If you haven't already heard this phrase, you are probably wondering exactly what it means.  Cancer does not just affect the part of the body where the tumor exists. It has far-reaching effects on the animal's entire system. For cancer to thrive, it has to have a source of energy or fuel. To do this, the cancer disrupts the metabolic pathways in the body and robs the animal of the ability to extract adequate nutrition from the food he/she eats. (Of or relating to metabolism. Metabolism is defined as: the organic processes (in a cell or organism) that are necessary for life)

What all this amounts to is that the animal's body only gets the leftover energy, while the cancer itself thrives.  Although your dog may be eating normally, he/she is in effect, starving. This state of accelerated starvation is called cancer cachexia. (General physical wasting and malnutrition usually associated with chronic disease)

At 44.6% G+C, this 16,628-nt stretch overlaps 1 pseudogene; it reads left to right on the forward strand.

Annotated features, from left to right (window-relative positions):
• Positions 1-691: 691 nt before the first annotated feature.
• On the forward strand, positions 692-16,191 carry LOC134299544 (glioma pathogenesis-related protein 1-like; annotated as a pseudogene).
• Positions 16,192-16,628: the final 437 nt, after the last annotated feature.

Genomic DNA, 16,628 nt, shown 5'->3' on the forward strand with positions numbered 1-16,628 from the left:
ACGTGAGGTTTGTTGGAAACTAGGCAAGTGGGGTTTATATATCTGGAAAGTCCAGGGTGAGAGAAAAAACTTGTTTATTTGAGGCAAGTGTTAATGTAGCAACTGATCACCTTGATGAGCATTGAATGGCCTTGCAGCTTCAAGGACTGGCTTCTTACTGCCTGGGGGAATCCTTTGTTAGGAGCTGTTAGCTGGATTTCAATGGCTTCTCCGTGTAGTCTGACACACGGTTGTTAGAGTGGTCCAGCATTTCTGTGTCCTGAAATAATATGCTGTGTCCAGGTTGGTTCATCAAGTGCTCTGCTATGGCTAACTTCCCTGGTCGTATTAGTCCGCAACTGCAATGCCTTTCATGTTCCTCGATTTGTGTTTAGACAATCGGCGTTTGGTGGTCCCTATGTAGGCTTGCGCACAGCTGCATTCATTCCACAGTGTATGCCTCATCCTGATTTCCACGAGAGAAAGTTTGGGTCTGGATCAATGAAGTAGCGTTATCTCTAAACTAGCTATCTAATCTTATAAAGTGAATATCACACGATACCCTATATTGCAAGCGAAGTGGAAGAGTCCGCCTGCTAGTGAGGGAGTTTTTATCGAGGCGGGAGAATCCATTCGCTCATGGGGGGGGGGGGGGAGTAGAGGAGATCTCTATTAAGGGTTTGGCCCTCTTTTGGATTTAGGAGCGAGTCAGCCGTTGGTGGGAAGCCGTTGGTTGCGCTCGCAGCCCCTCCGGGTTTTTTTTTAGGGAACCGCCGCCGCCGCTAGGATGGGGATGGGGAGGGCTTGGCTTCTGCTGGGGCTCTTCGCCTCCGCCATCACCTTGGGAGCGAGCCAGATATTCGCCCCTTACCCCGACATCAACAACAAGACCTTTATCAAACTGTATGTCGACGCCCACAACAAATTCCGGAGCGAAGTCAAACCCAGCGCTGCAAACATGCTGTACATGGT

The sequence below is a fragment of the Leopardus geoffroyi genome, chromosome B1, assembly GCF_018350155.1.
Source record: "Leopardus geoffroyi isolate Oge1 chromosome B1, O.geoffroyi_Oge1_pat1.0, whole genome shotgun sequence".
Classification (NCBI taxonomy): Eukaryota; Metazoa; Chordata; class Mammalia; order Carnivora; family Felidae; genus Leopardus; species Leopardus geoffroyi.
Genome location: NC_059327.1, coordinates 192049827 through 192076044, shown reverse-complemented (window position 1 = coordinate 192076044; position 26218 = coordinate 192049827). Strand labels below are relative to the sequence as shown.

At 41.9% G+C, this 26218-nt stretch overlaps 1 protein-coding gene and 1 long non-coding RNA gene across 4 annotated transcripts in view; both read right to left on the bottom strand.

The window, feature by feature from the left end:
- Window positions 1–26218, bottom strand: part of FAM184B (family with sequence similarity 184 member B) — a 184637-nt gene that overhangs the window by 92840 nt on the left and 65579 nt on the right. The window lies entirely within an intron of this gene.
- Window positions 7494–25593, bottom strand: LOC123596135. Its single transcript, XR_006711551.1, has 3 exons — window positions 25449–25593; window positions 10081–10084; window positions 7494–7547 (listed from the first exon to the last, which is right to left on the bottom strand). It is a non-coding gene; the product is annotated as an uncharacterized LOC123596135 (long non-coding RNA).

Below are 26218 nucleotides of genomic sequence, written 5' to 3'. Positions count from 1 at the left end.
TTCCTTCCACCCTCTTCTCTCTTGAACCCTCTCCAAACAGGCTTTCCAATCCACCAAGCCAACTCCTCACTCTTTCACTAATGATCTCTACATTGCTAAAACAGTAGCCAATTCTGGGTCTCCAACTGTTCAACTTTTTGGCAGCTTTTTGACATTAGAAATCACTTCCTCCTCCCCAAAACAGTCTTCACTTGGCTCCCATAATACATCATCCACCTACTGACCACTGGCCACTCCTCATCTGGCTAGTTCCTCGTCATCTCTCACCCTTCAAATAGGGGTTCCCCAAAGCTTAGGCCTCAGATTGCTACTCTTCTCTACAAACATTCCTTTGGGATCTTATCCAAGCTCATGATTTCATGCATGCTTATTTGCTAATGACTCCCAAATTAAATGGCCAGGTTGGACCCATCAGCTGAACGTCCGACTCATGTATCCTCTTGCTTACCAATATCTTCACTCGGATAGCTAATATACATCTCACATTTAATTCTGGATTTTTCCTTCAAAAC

Tumor cells rely heavily upon carbohydrates for their energy and rob the body of amino acids. On the other hand, tumor cells cannot utilize lipids (fats) for energy while the rest of the body can. Therefore it is possible that diets with increased fat content may slow tumor growth, allowing the patient to fight against the tumor. Protein content must be maintained a levels sufficient for tissue repair, but carbohydrates should be held to a minimum.

It is very important for a dog with cancer to be eating a specific diet design to support the patient. The result of not eating a correct diet is decreased quality of life, shortened survival time, and decreased response to cancer treatment.

Although many experts agree with the adage "Feed the dog, starve the tumor", there are many different opinions on the specifics of a cancer diet. Once again, you will have to use your best judgement based on what foods your dog will eat.